The relatively new medium of photography has generated, from its inception, intense debate over its merits as an art form. (It was not until late in the twentieth century, for example, that colour photography was accepted in the canon of art historical scholarship.) In Reading Photography, Sri-Kartini Leet brings together over 100 extracts from writings on different themes in the medium to explore the art of photography. Beginning with the historical origins of photography, she charts the changes from daguerrotype and formal portraits to the everyday and the emergence of modernism. By the 1920s well-known surrealist artists were using the photograph to develop experimental techniques. Colour, frequently sidelined in early photography, is considered in its various incarnations of advertising, amateur pictures and its adoption in the 1960s as an expressive media. The concept of the photo as a commodifying practice, blurring the boundaries between the artistic and the prosaic, is discussed. Photography was included in the post-modernist movement to question traditional notions of what constitutes art, and several authors have been selected to illustrate this development.Landscape and the city are juxtaposed to demonstrate how location was used in the representation of political, social and psychological states. The role of the individual in these settings is expressed in a chapter on identity and photography. Preceeded by a discussion of its means of rendering the subject an object, a chapter on anthropological photography demonstrates the unattainable desire to achieve an objective view of the different natures of man. Equally, the nature of photography enables artists to dismember the body and thereby dehumanise it. Feminism and the role of the female photographer are implicated in this chapter. The final section considers the impact of the digital age. Sri-Kartini Leet's judicious selection of articles introduces the reader to a broad and enriching range of art historical comment engendered by the photograph, and makes Reading Photography an indispensable aid to the study of photography.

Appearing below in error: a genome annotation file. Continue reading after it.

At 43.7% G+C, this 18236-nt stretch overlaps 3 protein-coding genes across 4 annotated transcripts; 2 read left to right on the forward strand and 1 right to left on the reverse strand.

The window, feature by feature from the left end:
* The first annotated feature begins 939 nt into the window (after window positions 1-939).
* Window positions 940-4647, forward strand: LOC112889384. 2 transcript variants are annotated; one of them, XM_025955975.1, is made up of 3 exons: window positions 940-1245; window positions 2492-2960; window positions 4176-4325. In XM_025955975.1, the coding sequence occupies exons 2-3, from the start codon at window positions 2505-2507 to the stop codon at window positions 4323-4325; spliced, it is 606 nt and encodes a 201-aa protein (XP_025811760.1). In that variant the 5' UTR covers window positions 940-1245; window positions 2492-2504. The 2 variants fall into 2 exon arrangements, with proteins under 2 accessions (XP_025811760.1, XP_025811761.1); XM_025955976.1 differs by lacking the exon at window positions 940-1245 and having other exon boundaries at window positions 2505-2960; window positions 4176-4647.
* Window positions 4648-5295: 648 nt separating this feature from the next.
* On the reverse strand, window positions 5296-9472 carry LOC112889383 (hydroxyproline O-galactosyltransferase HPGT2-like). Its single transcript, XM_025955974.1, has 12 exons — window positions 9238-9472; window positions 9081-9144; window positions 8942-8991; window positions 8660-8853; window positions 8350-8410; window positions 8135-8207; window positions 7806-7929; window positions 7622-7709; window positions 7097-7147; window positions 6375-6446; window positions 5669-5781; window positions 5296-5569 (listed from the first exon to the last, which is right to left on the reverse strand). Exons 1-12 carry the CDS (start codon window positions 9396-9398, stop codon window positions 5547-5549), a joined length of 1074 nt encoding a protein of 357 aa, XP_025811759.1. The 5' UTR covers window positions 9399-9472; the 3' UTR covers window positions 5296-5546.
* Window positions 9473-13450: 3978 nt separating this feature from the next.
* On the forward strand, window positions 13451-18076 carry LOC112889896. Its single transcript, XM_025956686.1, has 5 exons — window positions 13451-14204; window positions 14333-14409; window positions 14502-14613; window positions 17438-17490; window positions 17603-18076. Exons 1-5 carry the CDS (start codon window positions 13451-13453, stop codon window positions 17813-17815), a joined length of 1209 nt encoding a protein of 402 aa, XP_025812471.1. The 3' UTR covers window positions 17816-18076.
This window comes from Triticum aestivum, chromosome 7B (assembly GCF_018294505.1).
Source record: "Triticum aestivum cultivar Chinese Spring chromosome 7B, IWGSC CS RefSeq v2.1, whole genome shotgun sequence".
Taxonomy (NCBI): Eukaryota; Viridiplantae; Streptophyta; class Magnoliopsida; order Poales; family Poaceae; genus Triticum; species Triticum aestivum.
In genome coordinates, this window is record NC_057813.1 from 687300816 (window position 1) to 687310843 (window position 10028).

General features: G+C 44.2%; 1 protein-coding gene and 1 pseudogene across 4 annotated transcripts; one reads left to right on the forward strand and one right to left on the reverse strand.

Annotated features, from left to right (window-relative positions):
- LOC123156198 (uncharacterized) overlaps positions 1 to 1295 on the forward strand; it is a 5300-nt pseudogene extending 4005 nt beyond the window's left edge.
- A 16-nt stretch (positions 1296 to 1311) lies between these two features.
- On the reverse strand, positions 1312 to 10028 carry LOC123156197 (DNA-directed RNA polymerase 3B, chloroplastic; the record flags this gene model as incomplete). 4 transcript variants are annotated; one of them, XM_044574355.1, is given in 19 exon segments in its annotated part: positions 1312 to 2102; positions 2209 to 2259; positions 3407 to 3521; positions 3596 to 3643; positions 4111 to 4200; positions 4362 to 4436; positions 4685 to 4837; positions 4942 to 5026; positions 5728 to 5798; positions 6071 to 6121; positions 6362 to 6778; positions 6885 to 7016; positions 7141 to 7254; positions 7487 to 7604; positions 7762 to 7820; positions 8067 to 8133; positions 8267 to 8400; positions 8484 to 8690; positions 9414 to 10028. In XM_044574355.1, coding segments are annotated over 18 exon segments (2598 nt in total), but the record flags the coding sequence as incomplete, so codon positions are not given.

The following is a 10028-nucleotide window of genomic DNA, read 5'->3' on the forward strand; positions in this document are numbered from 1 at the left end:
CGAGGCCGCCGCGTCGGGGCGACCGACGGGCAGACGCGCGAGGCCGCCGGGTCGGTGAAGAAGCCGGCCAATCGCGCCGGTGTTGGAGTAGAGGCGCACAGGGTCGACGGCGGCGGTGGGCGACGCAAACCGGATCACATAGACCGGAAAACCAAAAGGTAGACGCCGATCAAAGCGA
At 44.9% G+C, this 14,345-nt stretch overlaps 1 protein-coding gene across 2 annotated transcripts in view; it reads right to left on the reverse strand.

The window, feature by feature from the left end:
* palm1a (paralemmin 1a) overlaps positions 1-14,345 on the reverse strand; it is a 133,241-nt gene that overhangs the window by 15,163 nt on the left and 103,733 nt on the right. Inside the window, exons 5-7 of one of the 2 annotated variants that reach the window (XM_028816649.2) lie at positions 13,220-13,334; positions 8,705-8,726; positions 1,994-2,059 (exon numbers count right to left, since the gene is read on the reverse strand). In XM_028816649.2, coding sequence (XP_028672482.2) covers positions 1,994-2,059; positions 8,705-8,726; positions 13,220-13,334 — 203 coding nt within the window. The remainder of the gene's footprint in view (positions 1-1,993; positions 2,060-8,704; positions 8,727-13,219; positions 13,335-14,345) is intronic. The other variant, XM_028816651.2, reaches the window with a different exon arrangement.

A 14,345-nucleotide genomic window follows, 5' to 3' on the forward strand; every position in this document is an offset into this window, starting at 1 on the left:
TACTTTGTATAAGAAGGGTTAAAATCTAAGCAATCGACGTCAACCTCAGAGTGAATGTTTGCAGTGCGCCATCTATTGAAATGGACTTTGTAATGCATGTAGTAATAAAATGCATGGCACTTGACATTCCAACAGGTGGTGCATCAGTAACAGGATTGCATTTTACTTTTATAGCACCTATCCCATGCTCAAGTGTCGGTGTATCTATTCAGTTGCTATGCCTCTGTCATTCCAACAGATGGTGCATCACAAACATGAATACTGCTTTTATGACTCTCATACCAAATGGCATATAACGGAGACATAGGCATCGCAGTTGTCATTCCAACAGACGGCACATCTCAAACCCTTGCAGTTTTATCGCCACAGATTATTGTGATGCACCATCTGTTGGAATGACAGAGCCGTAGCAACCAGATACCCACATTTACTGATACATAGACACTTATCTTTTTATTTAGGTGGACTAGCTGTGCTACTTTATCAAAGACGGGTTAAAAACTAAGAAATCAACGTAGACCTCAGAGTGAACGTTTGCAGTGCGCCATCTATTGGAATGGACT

Scottish photographer John Thomson (1837-1921) is renowned for his pioneering book Street Life in London, widely regarded as a classic of social documentary and as laying the foundations for today's photojournalism. In a career which also included a series of outstanding photographic portfolios - shot in challenging conditions - documenting life, landscape and architecture in the Far East, followed by a successful studio portraiture business in London, Thomson also took time to translate and edit this edition of Gaston Tissandier's book. First published in 1876, it became a standard reference work of the period, and blends a concise and highly readable history of the invention and development of photography with a uniquely readable account of late 19th century photographic practice, at a time when the making of a single new image could be measured in hours rather than seconds. A History and Handbook of Photography is a classic text providing a detailed and accessible insight into the thinking and working of photographers of the period.
Australia enjoys an abundance of unique wildlife from inspiring marine mammals to colourful birds, countless species of insects and the well-known and well-loved favourites including kangaroos, emus, wombats and koalas. In this practical Wild Australia Guide Steve Parish shares his wealth of experience gleaned over many years and countless images taken in the field. It is packed with how-to information and stunning wildlife examples and it even delves into the philosophy behind the passion for wildlife photography.
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